Homeschooling brings with it a dizzying number of decisions to make. Unit studies? Copywork? Manipulatives? Workboxes? Latin? – We have to decide not only what subjects to study but then what curriculum to use for each subject and how often to do it.
We need filters to help us make these decisions with less angst and less research.
More than spending hours pouring over curriculum descriptions and reviews, we need to spend time reading up on education philosophy.
No, don’t go! Please, hear me out.
If you know the underlying principles you hold, you will be able to immediately nix 3/4 of what you come across in your homeschooling research. You won’t be blown about by every new fad nor believe every claim that such-and-such is “classical” or “Charlotte Mason” or whatever else.
Regardless of what style of education you prefer, a solid understanding of what children are, what people are for, and how learning happens will take you far and bring you peace as you navigate catalogs and blog reviews.
And now you don’t have to wade through volume after volume of educational treatises if that’s not your thing.
Brandy Vencel has created a study guide called Start Here: A Journey Through Charlotte Mason’s 20 Principles, which will leave you through Charlotte Mason’s 20 Principles of Education, her own distillation of her 6 volumes and lifetime of education research and practice.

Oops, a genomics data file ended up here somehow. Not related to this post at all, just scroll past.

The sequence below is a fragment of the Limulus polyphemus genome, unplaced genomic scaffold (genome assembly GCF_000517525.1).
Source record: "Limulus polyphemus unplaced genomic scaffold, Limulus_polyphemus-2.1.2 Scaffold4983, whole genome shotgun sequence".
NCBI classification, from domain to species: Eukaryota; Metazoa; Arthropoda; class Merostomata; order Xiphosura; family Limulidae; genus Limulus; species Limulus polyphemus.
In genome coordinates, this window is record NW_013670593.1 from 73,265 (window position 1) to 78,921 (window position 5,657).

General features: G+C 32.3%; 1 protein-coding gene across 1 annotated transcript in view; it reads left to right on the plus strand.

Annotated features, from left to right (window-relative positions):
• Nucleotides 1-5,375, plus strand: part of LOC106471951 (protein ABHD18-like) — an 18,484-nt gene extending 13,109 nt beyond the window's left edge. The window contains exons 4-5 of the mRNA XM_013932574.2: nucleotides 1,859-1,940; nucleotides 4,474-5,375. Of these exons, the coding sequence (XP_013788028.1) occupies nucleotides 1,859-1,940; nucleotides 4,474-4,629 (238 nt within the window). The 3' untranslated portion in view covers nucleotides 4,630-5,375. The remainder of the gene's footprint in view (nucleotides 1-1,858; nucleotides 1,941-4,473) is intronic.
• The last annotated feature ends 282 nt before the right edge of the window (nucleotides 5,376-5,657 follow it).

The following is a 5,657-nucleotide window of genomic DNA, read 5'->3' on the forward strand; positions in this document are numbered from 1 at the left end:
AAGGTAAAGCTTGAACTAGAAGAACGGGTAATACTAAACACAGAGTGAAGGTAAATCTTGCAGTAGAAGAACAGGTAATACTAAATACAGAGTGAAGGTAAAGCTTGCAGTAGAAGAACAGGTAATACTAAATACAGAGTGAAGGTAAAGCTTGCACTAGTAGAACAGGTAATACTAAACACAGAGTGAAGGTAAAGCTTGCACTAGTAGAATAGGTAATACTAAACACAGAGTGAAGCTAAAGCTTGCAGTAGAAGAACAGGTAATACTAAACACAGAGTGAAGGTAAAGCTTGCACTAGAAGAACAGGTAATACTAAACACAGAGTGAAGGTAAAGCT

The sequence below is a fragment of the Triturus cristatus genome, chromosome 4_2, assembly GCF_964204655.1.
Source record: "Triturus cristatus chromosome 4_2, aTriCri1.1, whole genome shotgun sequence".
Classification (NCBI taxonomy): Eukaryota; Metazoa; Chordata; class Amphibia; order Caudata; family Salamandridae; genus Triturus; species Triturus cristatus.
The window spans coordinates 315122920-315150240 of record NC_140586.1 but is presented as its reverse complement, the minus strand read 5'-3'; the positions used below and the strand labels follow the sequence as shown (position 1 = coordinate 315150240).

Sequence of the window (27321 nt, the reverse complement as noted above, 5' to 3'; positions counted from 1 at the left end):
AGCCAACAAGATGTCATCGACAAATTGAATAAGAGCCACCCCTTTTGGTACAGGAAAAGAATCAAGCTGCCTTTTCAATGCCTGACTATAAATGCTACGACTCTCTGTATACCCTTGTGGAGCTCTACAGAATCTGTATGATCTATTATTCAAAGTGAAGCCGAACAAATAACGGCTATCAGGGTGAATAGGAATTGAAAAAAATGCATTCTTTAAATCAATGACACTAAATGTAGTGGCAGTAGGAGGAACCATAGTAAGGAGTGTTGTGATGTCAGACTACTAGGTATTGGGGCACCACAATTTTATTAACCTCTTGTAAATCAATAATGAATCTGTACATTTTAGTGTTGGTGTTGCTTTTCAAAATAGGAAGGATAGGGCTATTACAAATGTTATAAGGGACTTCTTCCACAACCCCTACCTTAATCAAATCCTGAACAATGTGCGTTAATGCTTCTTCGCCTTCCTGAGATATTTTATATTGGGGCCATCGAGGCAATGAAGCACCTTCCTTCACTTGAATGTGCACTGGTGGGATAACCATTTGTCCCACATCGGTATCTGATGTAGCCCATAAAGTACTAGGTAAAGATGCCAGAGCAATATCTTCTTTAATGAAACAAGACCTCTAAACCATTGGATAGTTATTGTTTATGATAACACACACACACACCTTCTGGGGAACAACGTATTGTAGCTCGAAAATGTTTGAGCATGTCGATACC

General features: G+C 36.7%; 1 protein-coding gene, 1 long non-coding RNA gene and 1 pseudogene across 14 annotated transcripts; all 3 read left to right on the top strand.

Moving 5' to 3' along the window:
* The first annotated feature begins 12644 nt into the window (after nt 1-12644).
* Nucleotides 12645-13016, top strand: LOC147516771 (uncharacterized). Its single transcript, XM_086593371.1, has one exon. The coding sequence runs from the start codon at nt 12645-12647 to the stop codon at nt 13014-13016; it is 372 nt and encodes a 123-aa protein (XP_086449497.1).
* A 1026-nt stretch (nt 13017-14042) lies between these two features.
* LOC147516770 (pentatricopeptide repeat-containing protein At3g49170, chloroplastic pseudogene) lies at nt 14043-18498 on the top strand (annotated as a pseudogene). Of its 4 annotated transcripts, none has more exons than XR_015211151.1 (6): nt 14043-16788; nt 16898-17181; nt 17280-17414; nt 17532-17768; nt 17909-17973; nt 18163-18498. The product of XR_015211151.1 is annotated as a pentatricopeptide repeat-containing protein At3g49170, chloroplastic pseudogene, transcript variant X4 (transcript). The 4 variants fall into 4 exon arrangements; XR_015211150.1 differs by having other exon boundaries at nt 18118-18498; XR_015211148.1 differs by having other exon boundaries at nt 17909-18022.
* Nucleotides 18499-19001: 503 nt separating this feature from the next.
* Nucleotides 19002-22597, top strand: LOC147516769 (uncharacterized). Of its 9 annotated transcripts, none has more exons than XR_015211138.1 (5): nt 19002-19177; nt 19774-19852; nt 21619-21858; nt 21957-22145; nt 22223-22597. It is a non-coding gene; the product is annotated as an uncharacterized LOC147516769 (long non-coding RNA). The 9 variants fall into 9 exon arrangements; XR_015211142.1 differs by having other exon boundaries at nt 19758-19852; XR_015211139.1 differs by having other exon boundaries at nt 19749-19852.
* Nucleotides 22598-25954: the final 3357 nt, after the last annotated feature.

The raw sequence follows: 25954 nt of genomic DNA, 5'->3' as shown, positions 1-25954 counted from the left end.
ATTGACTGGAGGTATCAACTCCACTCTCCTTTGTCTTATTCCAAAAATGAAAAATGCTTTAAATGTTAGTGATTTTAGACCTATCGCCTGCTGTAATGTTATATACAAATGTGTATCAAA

Even if you aren’t doing Ambleside Online or aren’t sure you’re into the whole Charlotte Mason thing, working through Miss Mason’s 20 concise statements about children, purpose, and learning will be a profitable exercise in forming your own ideas of what education is and what it is for.
Instead of reading an entire book (or multiple books) or combing through blogs and other secondary sources, Brandy has listed Miss Mason’s 20 stated principles and pulled the relevant sections from Miss Mason’s own work. So you can read the richest snippets of her work and the best secondary sources. Discussion questions are included for each principle so you can work through the implications and applications you unearth as you go.
Because Miss Mason’s volumes are in the public domain, Brandy has linked each reading assignment directly to the paragraph she references. All the optional reading is also linked, making the assignments convenient and easy to access.
I think this would be a great resource for anyone who wants to learn about educational theory but also needs to be strategic with time and mental energies. This study will give you bang for your buck and won’t waste a minute of your time.
Brandy is giving away a copy of the pdf to one of my readers! Enter with the widget below. The winner will be announced next Saturday!
And, through November 10th, you can use the discount code LAUNCH2014 for $2 off the pdf version. But there’s also a kindle version that is fully linked – making it super convenient.